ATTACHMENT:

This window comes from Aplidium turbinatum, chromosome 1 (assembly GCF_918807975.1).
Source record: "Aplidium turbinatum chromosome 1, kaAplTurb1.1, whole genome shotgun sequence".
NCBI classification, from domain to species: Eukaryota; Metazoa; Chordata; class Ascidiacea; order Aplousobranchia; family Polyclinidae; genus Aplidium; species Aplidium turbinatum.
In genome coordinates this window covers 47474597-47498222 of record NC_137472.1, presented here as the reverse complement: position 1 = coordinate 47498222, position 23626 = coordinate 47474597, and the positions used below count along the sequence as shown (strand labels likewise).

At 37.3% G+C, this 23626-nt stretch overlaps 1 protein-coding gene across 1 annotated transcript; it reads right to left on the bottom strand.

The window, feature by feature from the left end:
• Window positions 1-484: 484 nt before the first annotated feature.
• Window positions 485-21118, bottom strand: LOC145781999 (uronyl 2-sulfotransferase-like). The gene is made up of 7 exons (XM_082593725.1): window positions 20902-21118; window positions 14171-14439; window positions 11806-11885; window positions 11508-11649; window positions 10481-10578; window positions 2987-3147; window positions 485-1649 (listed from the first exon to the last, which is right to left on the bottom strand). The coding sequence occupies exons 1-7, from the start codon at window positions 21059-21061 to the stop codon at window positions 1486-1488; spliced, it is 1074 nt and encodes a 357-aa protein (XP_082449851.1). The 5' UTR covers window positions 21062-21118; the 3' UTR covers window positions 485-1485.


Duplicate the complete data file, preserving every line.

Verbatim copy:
This window comes from Aplidium turbinatum, chromosome 1 (assembly GCF_918807975.1).
Source record: "Aplidium turbinatum chromosome 1, kaAplTurb1.1, whole genome shotgun sequence".
NCBI classification, from domain to species: Eukaryota; Metazoa; Chordata; class Ascidiacea; order Aplousobranchia; family Polyclinidae; genus Aplidium; species Aplidium turbinatum.
In genome coordinates this window covers 47474597-47498222 of record NC_137472.1, presented here as the reverse complement: position 1 = coordinate 47498222, position 23626 = coordinate 47474597, and the positions used below count along the sequence as shown (strand labels likewise).

At 37.3% G+C, this 23626-nt stretch overlaps 1 protein-coding gene across 1 annotated transcript; it reads right to left on the bottom strand.

The window, feature by feature from the left end:
• Window positions 1-484: 484 nt before the first annotated feature.
• Window positions 485-21118, bottom strand: LOC145781999 (uronyl 2-sulfotransferase-like). The gene is made up of 7 exons (XM_082593725.1): window positions 20902-21118; window positions 14171-14439; window positions 11806-11885; window positions 11508-11649; window positions 10481-10578; window positions 2987-3147; window positions 485-1649 (listed from the first exon to the last, which is right to left on the bottom strand). The coding sequence occupies exons 1-7, from the start codon at window positions 21059-21061 to the stop codon at window positions 1486-1488; spliced, it is 1074 nt and encodes a 357-aa protein (XP_082449851.1). The 5' UTR covers window positions 21062-21118; the 3' UTR covers window positions 485-1485.